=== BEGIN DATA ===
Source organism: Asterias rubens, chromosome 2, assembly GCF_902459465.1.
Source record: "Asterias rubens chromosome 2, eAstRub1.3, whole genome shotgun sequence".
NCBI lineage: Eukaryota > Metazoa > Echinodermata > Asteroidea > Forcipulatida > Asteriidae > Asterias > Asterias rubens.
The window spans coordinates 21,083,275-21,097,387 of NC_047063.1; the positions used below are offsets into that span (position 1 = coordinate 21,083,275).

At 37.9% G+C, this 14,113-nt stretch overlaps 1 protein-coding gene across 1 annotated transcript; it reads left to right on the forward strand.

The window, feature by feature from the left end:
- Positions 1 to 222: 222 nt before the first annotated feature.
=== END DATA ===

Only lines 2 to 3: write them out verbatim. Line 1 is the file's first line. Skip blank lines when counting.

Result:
Source record: "Asterias rubens chromosome 2, eAstRub1.3, whole genome shotgun sequence".
NCBI lineage: Eukaryota > Metazoa > Echinodermata > Asteroidea > Forcipulatida > Asteriidae > Asterias > Asterias rubens.